Investigative Psychology – Origins
While some areas of Investigative Psychology research, such as the detection of deception and the evaluation of eyewitness testimony, have a much longer history and knew a rather different development, Investigative Psychology as a coherent discipline is surprisingly young.
Professor David Canter coined the term in discussion with Detective Constable Rupert Heritage, some time in early 1990, at the University of Surrey (United Kingdom). It grew out of the recognition that there were many ways in which psychology could contribute to criminal and other investigations.
The earliest studies in this area focused upon sexual assault (such as D. Canter and R. Heritage, ‘A multivariate model of sexual behaviour: developments in offender profiling‘, The Journal of Forensic Psychiatry, 1.2 (1990), 185-212 – PDF of article as revised book chapter) and geographical offender profiling partly as a response to David and Rupert’s collaboration on the now frequently cited “Railway Rapist” case. A potted overview of this collaboration can be found on the Open University’s International Centre for the History of Crime, Policing and Justice’s webpages here, and in David’s own 1994 publication Mapping Murder (also available as an audiobook here). Very soon after this case many varied forms of criminality began to be considered by Investigative Psychologists. The spirit of co-operation between practitioner and academic remains as crucial, if not more so, today, over a decade later but the field has grown very significantly since those early studies.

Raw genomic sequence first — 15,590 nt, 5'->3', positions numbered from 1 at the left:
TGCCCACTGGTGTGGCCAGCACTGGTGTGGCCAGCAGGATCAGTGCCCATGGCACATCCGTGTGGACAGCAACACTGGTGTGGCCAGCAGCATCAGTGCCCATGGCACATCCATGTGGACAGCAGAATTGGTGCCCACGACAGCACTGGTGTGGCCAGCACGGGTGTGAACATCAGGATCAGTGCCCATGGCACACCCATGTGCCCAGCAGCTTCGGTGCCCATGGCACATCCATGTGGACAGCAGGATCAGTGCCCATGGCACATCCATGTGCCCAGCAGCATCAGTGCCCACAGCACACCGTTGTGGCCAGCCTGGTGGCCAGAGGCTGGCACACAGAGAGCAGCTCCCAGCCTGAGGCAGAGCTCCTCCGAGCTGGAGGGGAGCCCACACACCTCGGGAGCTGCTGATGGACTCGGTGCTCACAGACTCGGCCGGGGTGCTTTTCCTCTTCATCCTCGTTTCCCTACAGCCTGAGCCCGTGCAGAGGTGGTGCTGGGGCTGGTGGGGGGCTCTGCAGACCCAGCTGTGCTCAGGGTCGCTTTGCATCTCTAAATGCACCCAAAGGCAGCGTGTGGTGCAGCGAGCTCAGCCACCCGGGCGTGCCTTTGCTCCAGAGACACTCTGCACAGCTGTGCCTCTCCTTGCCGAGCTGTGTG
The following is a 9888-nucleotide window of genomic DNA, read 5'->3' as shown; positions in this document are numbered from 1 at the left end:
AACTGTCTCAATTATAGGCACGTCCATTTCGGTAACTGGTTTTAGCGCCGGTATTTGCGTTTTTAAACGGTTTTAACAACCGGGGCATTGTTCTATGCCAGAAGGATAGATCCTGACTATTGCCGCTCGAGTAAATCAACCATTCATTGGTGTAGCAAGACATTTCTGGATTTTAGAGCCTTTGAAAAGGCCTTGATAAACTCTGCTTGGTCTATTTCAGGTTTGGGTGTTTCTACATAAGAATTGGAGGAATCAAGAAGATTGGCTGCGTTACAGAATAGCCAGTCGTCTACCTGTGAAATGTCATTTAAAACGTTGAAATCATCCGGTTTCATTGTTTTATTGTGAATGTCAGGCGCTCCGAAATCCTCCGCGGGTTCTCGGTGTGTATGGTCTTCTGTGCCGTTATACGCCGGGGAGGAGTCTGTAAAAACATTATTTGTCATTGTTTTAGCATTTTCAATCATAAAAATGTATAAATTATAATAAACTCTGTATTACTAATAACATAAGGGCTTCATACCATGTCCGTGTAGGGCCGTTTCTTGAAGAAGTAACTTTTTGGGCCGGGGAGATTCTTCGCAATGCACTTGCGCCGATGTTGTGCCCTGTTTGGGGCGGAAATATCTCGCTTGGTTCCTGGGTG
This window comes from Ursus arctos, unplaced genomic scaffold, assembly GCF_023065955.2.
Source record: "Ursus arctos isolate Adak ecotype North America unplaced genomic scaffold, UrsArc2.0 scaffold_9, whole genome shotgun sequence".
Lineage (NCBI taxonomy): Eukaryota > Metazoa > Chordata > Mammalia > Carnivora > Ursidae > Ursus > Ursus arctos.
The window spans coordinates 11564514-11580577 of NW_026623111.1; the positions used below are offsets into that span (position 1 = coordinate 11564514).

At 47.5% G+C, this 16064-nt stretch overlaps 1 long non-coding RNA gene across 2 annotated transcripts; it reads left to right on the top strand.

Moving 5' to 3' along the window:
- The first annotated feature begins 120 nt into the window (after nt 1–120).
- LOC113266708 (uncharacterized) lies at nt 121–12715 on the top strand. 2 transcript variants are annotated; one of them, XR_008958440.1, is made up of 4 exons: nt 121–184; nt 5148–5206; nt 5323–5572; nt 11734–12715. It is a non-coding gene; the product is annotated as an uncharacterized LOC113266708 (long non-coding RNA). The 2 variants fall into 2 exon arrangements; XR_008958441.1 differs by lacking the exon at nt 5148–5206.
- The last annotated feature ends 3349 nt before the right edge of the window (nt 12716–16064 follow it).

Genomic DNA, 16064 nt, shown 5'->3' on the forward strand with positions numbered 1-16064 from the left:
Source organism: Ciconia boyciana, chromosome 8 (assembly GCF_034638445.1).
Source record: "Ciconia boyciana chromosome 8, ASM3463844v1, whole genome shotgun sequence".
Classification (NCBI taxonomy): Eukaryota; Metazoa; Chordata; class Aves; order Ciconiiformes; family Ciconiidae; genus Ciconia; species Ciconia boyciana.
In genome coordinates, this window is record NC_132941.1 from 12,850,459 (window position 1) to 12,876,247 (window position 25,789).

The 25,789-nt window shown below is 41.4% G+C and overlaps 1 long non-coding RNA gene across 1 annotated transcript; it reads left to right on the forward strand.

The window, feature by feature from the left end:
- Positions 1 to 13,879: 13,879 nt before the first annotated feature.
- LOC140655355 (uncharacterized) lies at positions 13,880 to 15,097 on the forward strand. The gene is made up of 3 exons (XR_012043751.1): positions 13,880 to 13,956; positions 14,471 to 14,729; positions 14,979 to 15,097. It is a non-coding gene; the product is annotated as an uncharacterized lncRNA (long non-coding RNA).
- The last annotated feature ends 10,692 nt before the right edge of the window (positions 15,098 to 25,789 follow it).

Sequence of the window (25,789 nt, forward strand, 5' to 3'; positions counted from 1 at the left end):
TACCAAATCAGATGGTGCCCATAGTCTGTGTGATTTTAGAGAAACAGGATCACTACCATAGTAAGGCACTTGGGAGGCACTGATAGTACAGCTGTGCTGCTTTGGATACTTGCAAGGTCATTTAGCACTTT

In deliberating on these matters it became clear that a new field of applied psychology was emerging. This field posed many challenges to conventional research methodology, demanding a special approach able to cope with the muddiness and patchiness of its central data. Investigative Psychology would also involve those who work with the problems at the “coal face” in the academic questions.
Whilst early studies tended to focus on what the offender did, increasingly it has become apparent that attention to what the police do is also of great academic and practical interest. Thus, increased attention has, in recent years, begun to explore the significance of police decision-making, problem solving, evaluating legal testimony and investigative interviewing alongside exploring the psychological significance of how offenders operate.